The Alarmed (18%) are fully convinced of the reality and seriousness of climate change and are already taking individual, consumer, and political action to address it. The Concerned (33%) – the largest of the six Americas – are also convinced that global warming is happening and a serious problem, but have not yet engaged the issue personally. Three other Americas – the Cautious (19%), the Disengaged (12%) and the Doubtful (11%) – represent different stages of understanding and acceptanceof the problem, and none are actively involved. The final America – the Dismissive (7%)– are very sure it is not happening and are actively involved as opponents of a national effort to reduce greenhouse gas emissions.
This report introduces these Six Americas by briefly describing each audience and highlighting how they differ from one another; it concludes with detailed demographic, attitudinal, and behavioral profiles of each group. This research provides essential knowledge that can be leveraged by climate educators and communicators throughout American society, including local, state, and national governments, academic institutions, environmental organizations, businesses, faith groups, doctors and scientists, and the media. Successfully addressing this challenge will require a diversity of messages, messengers, and methods, each tailored to meet the needs of different target audiences. This research provides a solid foundation, grounded in social science, to facilitate the changes required to achieve a transition to a low-carbon future.
Released in March 2009, "Climate Change in the American Mind: Americans' Climate Change Beliefs, Attitudes, Policy Preferences, and Actions" is based on a nationally representative survey of 2,164 American adults conducted in October 2008. This broad and a deep examination of how Americans are dealing with the issue of global warming yielded an important new perspective. On the whole, the American mind appears to be open to embracing a concerted national effort to address climate change.
While few undecided voters rated global warming as the single most important issue that will determine their vote, 62 percent of undecided voters, 64 percent of voters leaning toward McCain and 75 percent of voters leaning toward Obama indicated that global warming is one of several important issues that will influence their vote. “Even in the midst of the nation’s financial turmoil, global warming remains an important issue for large numbers of voters,” said Anthony Leiserowitz, Director of the Project on Climate Change at the Yale School of Forestry & Environmental Studies.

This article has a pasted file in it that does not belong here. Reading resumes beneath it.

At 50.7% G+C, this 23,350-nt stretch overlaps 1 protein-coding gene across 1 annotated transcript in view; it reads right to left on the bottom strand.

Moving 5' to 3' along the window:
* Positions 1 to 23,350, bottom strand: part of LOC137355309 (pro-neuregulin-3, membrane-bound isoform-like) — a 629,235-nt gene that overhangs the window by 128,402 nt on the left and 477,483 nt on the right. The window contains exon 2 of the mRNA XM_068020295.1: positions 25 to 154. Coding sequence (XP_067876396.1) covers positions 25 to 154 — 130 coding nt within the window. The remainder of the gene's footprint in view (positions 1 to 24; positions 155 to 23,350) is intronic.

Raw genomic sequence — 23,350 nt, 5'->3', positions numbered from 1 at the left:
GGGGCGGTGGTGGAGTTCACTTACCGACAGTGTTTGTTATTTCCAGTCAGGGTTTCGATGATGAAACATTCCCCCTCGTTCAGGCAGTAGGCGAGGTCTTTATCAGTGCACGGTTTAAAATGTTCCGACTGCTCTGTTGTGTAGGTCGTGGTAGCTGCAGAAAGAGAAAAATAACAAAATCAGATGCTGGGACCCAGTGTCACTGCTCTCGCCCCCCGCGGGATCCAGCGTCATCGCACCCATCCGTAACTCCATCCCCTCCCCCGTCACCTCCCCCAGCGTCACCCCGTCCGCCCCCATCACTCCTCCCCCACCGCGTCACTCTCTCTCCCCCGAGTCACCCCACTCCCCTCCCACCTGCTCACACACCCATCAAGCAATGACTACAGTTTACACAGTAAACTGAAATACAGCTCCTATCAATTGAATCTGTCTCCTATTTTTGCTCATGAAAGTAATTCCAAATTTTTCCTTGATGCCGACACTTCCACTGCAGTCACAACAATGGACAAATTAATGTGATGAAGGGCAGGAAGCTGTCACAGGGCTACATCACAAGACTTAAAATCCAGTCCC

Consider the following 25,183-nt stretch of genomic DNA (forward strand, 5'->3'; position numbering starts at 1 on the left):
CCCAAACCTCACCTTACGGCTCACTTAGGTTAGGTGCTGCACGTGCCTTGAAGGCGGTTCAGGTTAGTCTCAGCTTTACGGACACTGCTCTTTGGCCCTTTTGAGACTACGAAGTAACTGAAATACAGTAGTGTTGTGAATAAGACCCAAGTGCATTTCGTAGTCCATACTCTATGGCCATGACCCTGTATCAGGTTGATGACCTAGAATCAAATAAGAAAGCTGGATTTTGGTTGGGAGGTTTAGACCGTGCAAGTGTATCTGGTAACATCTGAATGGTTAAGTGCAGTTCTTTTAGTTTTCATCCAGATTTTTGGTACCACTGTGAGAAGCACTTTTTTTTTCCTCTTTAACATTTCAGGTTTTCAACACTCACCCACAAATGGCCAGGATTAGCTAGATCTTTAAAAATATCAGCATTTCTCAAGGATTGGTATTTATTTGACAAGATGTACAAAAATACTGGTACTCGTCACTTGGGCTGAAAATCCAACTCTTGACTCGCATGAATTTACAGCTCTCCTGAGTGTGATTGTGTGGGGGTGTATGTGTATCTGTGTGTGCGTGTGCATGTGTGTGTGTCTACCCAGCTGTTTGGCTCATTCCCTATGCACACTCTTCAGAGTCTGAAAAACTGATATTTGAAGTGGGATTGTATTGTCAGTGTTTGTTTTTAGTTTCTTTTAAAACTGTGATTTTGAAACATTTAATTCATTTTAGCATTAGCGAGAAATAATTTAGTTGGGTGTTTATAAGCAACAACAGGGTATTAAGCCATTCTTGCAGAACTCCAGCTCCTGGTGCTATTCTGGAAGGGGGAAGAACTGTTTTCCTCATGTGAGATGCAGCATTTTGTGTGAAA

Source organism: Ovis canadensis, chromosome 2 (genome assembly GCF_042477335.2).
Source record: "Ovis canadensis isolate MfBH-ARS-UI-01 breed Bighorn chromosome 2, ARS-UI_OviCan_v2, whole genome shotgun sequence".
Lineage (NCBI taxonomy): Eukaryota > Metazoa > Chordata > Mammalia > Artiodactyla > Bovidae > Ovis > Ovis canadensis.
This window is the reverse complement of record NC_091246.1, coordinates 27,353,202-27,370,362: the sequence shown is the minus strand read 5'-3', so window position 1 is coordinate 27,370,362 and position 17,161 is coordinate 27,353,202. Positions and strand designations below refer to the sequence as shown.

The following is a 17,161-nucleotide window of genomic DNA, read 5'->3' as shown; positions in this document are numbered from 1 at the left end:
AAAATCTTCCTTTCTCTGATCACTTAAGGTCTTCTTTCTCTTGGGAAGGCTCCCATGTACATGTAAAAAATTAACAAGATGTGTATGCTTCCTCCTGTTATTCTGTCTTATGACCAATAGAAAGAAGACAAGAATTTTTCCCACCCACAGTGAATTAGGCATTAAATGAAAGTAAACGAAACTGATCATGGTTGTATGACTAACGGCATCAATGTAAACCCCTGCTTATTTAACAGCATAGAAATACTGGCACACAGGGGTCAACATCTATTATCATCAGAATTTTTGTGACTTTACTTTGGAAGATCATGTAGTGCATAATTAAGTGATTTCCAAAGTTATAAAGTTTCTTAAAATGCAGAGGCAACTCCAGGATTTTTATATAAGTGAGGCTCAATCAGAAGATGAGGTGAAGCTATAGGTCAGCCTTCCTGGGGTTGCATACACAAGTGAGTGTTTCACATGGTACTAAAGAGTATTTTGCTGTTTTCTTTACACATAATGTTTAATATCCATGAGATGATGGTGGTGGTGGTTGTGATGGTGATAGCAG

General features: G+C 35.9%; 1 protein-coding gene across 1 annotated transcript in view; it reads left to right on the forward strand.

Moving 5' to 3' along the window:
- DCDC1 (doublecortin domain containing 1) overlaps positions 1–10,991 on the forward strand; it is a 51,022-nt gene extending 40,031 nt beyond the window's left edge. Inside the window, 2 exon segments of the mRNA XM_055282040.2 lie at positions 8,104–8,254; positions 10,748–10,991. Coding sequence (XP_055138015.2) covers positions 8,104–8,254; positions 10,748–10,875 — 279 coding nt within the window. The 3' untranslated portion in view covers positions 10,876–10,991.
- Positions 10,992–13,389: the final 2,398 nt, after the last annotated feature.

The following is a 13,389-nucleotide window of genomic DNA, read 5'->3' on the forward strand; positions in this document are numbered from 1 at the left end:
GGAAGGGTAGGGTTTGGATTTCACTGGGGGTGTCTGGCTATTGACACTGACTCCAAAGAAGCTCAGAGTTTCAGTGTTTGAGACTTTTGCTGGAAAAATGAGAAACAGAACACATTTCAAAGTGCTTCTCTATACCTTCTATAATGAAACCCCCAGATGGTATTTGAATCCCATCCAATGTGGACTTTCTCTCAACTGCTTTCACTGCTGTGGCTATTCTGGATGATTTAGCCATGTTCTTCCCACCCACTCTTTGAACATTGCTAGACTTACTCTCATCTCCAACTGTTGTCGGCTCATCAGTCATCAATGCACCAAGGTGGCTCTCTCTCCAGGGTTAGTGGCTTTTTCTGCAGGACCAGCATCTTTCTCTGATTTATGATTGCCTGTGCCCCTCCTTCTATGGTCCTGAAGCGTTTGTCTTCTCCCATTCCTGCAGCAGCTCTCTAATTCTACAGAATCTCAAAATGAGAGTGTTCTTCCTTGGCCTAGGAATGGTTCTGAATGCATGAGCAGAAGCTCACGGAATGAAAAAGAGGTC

"Saving energy at home and on the road: A survey of Americans' energy saving behaviors, intentions, motivations, and barriers" is based on a nationally representative survey of over 2,000 Americans. Reducing energy use - including helping American families become more energy-efficient in their homes and travels - is currently near the top of the agenda at every level of government. This report provides an audience-centric perspective on those issues.
According to a new poll conducted by the Yale Center of Environmental Law and Policy's Environmental Attitudes and Behavior Project, 83 percent of Americans now say global warming is a "serious" problem, up from 70 percent in 2004. More Americans than ever say they have serious concerns about environmental threats, such as toxic soil and water (92 percent, up from 85 percent in 2004), deforestation (89 percent, up from 78 percent), air pollution (93 percent, up from 87 percent) and the extinction of wildlife (83 percent, up from 72 percent in 2005). Most dramatically, the survey of 1,000 adults nationwide shows that 63 percent of Americans agree that the United States "is in as much danger from environmental hazards, such as air pollution and global warming, as it is from terrorists."